To conclude our look at the description of the church of Saint Brigid at Kildare by Cogitosus, here is the account of a miracle which occurred during its rebuilding. For scholar Carol Neuman de Vegvar, this incident may add weight to the argument for the historical authenticity of Cogitosus's account of the church and its dating:
The Vita Sanctae Brigidae describes the monastic church at Kildare as expanded in the seventh century to accommodate the growing community. Cogitosus's phrasing 'on account of the growing number of the faithful of both sexes, a new reality is born in an age-old setting' places this reconstruction in the recent past, and the miracle which follows with the craftsman's dispute over how to fit an old door formerly used by Brigit into a doorway of the new building, has the freshness of immediate personal experience of interviews with witnesses. Indeed, the composition of Cogitosus' Vita may have been part of the same promotion of Kildare as the construction of the new church and the translatio of Brigit and Conleth into its sanctuary. If so, then the new church must be estimated to have been constructed approximately between 640 and 670.
O'Hanlon recounts the details of this miracle:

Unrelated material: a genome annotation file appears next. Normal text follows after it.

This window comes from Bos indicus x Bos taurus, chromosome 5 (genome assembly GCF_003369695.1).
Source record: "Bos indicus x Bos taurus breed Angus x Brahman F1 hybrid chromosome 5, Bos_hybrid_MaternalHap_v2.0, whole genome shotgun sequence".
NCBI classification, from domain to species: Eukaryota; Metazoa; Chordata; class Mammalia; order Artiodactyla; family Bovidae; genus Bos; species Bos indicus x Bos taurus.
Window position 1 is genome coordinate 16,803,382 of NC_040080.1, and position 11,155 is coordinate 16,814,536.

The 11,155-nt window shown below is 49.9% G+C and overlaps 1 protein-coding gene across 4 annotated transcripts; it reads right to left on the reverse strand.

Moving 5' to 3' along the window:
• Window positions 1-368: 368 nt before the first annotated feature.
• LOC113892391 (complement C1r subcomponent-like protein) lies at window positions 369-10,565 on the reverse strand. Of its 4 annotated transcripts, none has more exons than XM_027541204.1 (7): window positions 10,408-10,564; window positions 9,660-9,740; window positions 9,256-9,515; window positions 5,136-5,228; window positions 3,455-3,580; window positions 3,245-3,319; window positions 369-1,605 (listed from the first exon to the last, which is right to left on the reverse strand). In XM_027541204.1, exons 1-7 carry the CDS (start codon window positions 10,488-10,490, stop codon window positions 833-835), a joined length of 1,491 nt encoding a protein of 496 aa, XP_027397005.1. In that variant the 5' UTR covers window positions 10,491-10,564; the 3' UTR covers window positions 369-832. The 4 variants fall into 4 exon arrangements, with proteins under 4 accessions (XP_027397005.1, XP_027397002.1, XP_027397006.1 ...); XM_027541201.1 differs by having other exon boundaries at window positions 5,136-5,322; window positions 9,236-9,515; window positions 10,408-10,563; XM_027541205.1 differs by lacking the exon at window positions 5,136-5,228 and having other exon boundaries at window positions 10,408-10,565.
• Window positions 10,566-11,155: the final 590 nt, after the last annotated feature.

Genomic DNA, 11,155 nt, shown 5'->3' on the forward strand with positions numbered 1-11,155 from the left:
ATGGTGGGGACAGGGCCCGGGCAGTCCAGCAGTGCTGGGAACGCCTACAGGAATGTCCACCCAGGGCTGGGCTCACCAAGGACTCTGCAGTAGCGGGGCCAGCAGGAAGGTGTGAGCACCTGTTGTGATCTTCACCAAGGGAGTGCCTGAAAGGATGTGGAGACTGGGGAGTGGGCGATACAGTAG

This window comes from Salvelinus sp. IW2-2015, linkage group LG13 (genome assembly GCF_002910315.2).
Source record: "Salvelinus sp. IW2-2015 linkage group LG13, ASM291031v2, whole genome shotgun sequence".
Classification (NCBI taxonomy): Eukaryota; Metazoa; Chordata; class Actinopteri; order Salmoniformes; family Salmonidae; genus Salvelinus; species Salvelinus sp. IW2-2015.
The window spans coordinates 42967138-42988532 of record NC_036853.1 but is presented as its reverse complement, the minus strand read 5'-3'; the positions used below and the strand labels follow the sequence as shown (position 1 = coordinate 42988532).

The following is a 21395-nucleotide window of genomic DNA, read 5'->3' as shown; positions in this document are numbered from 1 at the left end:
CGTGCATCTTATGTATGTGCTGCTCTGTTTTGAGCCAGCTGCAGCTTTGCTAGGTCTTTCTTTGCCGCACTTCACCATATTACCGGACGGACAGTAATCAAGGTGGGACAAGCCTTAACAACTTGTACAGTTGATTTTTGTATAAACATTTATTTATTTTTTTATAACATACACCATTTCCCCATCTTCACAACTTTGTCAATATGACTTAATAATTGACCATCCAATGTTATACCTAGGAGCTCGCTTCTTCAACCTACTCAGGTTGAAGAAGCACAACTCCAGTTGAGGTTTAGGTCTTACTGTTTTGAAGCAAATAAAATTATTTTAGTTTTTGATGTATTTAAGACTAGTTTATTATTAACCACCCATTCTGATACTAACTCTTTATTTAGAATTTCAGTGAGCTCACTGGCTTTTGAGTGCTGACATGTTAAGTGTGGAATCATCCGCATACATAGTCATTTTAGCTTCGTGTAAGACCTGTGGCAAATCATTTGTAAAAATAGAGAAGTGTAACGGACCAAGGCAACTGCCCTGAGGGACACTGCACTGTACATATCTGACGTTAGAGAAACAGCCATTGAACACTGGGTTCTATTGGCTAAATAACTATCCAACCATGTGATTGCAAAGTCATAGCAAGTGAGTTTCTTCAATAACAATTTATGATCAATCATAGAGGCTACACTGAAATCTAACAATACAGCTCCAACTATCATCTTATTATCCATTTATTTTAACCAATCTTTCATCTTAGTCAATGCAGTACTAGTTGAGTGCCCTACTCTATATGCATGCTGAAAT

A miracle, which occurred in repairing this church, and which, Cogitosus thinks should not be passed over in silence, has been placed on record. When the old door of the left side passage, through which St. Brigid used to enter the church, had been altered, repaired, and placed on its former hinges, by artisans, it could not exactly cover the opening as required. A fourth part of this space appeared exposed, without anything left to fill it ; and, if a fourth more were added and joined to the height of the gate, then it might fill up the entire altitude of this reconstructed and lofty passage. The workmen held a consultation, about making another new and larger door to fill up this entrance, or to prepare a panel for an addition to the old door, so as to make it the required size. A principal artisan among the Irish then spoke :"On this night, we should fervently implore the Lord, before St. Brigid, that before morning she may counsel us what course we ought to pursue, in reference to this matter," After these words, he passed a whole night in prayer, beside St. Brigid's tomb. On the morning he arose. He then found, on forcing and settling the old door on its hinge, the whole passage was filled, so that a single chink was not left uncovered, nor in its height was any, even the least, excess discovered. Thus, it happened, as the whole aperture was filled, that St. Brigid—as was generally believed—had miraculously extended that door in height. Nor did any part appear open, except when the door was moved on entering her church. This miracle, accomplished by Divine omnipotence, was evidently manifested to the eyes of all, who looked upon the door and the passage.
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